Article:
Unlocking the Value Chain for Global Development

October 11, 2012
Corporate Citizenship Center

In his 1985 book, “Competitive Advantage: Creating and Sustaining Superior Performance,” Michael Porter introduced the concept of the value chain. He saw it as a fundamental issue for business—how to influence every facet of business operations in such a way that they create more value than the cost of creating those outputs and maximize profit margin.

During its CSR: Business Solutions for Emerging Markets Conference, the Business Civic Leadership Center convened a panel of corporate, government, and nonprofit leaders to explore the intriguing idea of including corporate citizenship engagements as part of the value chain. As panel moderator Jeff Richardson, vice president of the Abbott Fund put it, “To expand the definition of value chain to doing what’s good for business and what’s good for society.”

 For DSM, the world’s leading producer of vitamins and other nutritional ingredients, sustainability is a core value that’s integral to all facets of its value chain. “We ask our suppliers, vendors, and even our customers to join us on our journey,” said Sheetal Bhadekar, senior manager of corporate affairs at DSM. “We bring that same approach when selecting NGO partners.”

In its work with the World Food Programme, for example, DSM provides its unique health and nutrition science expertise to develop micronutrient innovations that meet WFP needs. So far, more than 10 million people in countries such as Afghanistan, Bangladesh, Kenya, and Nepal have been impacted by DSM’s work with WFP.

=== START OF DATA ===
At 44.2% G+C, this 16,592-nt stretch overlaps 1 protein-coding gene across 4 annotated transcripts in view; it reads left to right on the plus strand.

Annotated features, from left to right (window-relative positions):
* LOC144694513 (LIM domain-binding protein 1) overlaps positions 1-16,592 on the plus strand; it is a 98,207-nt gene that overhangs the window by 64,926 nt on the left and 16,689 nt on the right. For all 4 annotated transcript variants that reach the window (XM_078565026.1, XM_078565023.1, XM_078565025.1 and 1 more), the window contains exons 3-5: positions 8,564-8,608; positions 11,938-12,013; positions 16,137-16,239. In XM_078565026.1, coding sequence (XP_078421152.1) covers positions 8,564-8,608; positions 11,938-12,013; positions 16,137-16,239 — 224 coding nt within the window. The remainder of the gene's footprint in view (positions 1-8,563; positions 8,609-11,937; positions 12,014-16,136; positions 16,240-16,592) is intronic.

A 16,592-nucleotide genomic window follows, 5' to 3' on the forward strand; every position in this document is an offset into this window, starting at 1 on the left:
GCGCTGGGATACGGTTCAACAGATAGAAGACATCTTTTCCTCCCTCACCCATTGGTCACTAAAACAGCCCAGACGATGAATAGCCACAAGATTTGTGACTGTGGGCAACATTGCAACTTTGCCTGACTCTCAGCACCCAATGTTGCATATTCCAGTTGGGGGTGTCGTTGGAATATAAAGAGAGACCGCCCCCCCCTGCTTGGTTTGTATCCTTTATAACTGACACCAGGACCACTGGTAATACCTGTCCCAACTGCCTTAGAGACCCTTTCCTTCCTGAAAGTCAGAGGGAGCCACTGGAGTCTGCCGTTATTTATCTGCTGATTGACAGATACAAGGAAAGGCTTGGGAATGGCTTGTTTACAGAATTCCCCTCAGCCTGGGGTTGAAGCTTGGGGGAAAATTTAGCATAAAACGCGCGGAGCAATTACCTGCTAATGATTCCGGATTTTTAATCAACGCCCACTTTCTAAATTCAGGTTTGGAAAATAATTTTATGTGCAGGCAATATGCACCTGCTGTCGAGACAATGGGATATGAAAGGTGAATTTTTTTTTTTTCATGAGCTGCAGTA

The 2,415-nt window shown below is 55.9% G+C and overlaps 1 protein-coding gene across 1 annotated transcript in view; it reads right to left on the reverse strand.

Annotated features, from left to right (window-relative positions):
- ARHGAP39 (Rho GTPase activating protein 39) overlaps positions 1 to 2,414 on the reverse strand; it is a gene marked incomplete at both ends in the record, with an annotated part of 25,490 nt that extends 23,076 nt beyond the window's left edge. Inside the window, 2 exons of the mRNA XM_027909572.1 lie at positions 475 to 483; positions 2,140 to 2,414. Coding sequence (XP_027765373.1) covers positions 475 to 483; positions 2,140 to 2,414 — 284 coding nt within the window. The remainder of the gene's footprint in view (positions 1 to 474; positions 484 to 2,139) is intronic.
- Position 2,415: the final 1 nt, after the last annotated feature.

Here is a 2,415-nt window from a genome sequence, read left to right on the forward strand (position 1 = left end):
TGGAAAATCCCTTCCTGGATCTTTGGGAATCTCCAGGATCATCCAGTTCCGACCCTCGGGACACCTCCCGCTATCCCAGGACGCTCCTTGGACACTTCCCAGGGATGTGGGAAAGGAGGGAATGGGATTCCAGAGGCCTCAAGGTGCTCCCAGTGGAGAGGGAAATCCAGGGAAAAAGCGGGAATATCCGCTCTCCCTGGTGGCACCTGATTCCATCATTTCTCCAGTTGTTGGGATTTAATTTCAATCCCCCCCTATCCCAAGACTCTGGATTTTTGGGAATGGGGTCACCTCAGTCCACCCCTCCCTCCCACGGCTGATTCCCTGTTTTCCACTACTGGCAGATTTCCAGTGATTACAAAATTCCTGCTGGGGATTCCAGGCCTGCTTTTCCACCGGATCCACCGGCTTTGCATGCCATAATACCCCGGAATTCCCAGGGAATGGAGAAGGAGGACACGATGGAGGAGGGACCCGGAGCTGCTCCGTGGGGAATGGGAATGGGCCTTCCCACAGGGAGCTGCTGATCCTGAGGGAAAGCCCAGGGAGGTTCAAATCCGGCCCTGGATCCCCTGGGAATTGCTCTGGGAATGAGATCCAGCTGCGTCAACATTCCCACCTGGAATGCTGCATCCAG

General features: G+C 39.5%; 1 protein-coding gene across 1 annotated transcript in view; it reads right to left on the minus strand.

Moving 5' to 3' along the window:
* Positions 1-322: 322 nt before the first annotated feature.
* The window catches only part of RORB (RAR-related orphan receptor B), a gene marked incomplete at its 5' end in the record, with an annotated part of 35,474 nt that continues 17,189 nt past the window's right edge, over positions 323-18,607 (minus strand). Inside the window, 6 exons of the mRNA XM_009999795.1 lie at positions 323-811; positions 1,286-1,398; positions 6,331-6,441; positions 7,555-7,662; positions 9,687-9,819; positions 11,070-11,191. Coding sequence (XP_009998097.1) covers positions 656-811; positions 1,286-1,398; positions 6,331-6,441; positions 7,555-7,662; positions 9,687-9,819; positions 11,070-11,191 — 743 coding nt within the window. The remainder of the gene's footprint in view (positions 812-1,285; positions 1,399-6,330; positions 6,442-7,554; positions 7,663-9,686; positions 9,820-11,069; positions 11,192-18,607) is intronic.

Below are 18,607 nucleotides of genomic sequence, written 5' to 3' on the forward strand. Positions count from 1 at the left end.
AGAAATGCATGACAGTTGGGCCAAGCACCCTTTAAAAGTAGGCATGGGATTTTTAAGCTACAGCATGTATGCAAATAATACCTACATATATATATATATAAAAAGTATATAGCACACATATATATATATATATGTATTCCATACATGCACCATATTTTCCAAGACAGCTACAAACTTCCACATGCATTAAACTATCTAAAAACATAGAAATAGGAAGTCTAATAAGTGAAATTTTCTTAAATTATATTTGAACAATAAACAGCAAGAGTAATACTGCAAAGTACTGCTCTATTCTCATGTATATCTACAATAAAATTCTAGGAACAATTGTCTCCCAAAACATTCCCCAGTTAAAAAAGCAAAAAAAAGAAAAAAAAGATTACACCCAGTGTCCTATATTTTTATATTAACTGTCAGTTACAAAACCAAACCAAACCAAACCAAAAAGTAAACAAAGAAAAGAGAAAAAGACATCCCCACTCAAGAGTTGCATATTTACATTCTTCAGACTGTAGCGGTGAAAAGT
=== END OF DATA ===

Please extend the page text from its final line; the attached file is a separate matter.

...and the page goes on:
Paula Davis, the president of Alcoa Foundation, introduced an interesting example of her company’s shared value creation model. At a mine site in Brazil’s Amazon region, the company worked side-by-side with the public sector, environmental groups, and the local community to ensure the mine location remained sustainable long after operations there ceased.

According to Davis, every tree in the area was tagged, cassava farming was introduced, and the company invested in community infrastructure—helping construct a new police station and working with local educators to create stronger schools. Alcoa also created a community advisory board that provided guidance on how it should invest in the region and ensure stronger community ties in the area.

“We created a true partnership with the board,” said Davis. “We don’t want to impose unnecessary things.”

The decision to view CSR as part of the value change is really a competitive advantage, according to Mike Calvert, international trade specialist, Office of the Western Hemisphere, U.S. Department of Commerce. “I believe that CSR is central to the growth of exports from the U.S., especially in the Latin American markets I focus on,” he said. “Consumers in these markets are becoming more aware of sustainable practices and we’re seeing a changing mentality from ‘Buyer beware’ to ‘Buyer be aware.’”

Companies, too, should be aware of the true value that NGOs can provide in emerging markets. “Too often, I think, companies view NGOs as simply ‘takers,’” said Bob Goodwin, CEO of Executives Without Borders. “But more often than not, they have strong local knowledge that can be leveraged to a company’s benefit and create a real advantage in that market.”

Goodwin concedes that not all NGOs may have the necessary capacity to launch straight into a major corporate engagement. But he encouraged companies to view their NGO partners as a business unit and determine how to best “bring them up to our level” in order to maximize the value of any partnership.

Across the board, the panelists agreed that the key to strong, sustainable, and effective global development requires a corporate commitment much broader than mere compliance or altruism. In an economic climate where every business decision is an important one, unlocking the value chain to include an organization’s global development activities may open the door to new opportunities in developing markets.